In particular, I will be assessing the overlap of species between the shallow-water reefs and the MCEs to determine the role these deeper reefs may play in supporting shallow-water reefs. I will also be investigating the environmental drivers of MCE diversity and distribution within the Chagos Archipelago and along the depth gradient.
MCEs (30 to 200m depth) are important ecosystems, firstly because of their surface area: they occupy two-thirds of the total depth range of zooxanthellate corals and secondly because they support economically- and ecologically- important endemic species. However, research on these ecosystems is still at its infancy, as access to MCEs is difficult due to the depth they are found.
Coral reefs are in crisis from a combination of direct human impacts and pervasive effects of climate change. A possible refuge for reef species occurs in deeper waters, with MCEs. The potential importance of these mesophotic reefs as refuges from the effects of climate change has only recently emerged. This is known as the Deep Reef Refugia Hypothesis (DRRH) and the ‘refuge’ sites may play an important role in the recovery of degraded shallow reefs by providing sources of larvae. On top of that, these ecosystems host an incredible biodiversity, where many of the species inhabiting them are yet undiscovered.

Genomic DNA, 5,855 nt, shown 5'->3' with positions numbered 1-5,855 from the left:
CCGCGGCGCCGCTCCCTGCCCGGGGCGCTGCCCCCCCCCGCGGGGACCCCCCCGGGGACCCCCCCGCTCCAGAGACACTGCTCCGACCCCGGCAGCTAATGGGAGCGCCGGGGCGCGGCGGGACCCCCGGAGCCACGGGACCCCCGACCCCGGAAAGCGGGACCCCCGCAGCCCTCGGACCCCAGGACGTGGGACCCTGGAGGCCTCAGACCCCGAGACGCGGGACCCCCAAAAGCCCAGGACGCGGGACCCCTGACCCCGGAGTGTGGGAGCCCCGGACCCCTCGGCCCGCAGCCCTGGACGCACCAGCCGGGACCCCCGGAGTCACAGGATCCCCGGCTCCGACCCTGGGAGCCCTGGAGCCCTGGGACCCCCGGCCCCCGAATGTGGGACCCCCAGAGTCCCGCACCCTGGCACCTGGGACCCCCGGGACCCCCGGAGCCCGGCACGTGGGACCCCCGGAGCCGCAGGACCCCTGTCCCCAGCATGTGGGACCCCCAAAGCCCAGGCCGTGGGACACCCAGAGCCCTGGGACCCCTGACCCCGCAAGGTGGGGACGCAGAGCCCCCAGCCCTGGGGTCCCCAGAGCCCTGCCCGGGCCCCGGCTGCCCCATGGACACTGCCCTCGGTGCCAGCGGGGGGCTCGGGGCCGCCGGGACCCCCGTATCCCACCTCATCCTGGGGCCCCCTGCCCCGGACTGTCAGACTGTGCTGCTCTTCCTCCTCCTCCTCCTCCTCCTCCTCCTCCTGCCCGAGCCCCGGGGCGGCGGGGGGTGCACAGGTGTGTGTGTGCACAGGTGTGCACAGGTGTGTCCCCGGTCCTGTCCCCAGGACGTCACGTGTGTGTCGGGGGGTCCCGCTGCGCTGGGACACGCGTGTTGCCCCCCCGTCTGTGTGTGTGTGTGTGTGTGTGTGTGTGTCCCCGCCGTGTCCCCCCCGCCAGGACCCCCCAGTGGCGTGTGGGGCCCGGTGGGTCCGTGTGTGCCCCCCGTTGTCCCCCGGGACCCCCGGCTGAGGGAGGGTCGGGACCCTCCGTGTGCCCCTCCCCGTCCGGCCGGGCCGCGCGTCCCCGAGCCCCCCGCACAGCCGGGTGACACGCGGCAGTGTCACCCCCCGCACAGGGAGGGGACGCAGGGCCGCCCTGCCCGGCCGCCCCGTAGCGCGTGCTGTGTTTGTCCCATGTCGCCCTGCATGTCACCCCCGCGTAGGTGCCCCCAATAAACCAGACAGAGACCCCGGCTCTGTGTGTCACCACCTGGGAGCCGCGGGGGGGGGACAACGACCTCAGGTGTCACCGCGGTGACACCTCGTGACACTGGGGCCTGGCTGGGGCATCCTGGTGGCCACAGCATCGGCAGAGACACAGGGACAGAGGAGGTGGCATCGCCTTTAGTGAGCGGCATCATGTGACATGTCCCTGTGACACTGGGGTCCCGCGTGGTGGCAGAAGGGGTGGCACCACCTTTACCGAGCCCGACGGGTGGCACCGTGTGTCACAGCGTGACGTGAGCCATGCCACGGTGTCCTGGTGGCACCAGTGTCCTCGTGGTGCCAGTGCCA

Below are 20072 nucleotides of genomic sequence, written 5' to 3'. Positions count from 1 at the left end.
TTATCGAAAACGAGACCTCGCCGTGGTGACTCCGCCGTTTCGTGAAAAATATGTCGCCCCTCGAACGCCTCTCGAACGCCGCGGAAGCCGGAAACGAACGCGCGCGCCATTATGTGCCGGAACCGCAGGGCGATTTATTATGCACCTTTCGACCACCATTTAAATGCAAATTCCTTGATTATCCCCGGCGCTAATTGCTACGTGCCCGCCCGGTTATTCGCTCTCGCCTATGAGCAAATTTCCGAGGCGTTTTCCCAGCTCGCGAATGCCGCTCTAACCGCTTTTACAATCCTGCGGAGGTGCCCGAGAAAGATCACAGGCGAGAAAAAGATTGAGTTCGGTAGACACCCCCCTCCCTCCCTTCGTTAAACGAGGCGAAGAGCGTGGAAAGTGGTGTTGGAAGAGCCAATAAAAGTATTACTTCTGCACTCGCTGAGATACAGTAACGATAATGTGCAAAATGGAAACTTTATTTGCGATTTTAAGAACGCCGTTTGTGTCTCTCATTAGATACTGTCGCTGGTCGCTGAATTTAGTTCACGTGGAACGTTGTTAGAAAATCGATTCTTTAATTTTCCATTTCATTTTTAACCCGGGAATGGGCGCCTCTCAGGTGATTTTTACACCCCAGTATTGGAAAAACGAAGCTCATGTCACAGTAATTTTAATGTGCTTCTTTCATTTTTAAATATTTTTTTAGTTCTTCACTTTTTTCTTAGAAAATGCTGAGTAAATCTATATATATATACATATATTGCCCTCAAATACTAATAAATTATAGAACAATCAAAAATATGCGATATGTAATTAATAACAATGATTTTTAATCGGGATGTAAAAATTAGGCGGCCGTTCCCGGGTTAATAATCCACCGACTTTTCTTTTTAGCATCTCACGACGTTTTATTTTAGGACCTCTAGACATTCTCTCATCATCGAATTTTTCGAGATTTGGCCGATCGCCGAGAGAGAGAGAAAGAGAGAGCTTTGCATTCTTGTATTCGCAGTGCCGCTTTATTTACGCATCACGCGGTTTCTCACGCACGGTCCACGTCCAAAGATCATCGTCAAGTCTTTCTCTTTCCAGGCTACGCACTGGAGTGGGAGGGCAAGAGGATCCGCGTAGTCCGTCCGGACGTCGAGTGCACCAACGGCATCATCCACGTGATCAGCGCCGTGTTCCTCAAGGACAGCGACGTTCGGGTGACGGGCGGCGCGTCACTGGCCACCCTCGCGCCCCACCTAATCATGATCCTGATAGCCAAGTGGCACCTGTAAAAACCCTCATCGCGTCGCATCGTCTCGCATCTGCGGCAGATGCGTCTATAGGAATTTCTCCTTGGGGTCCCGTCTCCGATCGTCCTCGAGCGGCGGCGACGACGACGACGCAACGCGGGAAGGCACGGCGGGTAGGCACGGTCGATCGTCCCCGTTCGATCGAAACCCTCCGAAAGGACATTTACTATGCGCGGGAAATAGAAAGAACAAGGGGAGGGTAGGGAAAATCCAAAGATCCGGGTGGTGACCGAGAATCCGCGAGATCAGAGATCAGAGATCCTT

Thus, all these reasons show the importance of studying mesophotic reefs, in order to better understand them, to finally protect them in today’s global context.
There is a high imperative need to study and manage these precious ecosystems, as they occur in areas which face increasing environmental change and human impacts
Coral Reef ResilienceMesophotic Reefs in the Indian Ocean Region
I am interested in all invertebrate and slow moving species of mesophotic reefs, including scleractinians, soft corals, gorgonians and sponges. I am interested in the non-destructive methods to study coral reefs, that is why I am using a ROV to undergo my research, for both video transects and coral sampling.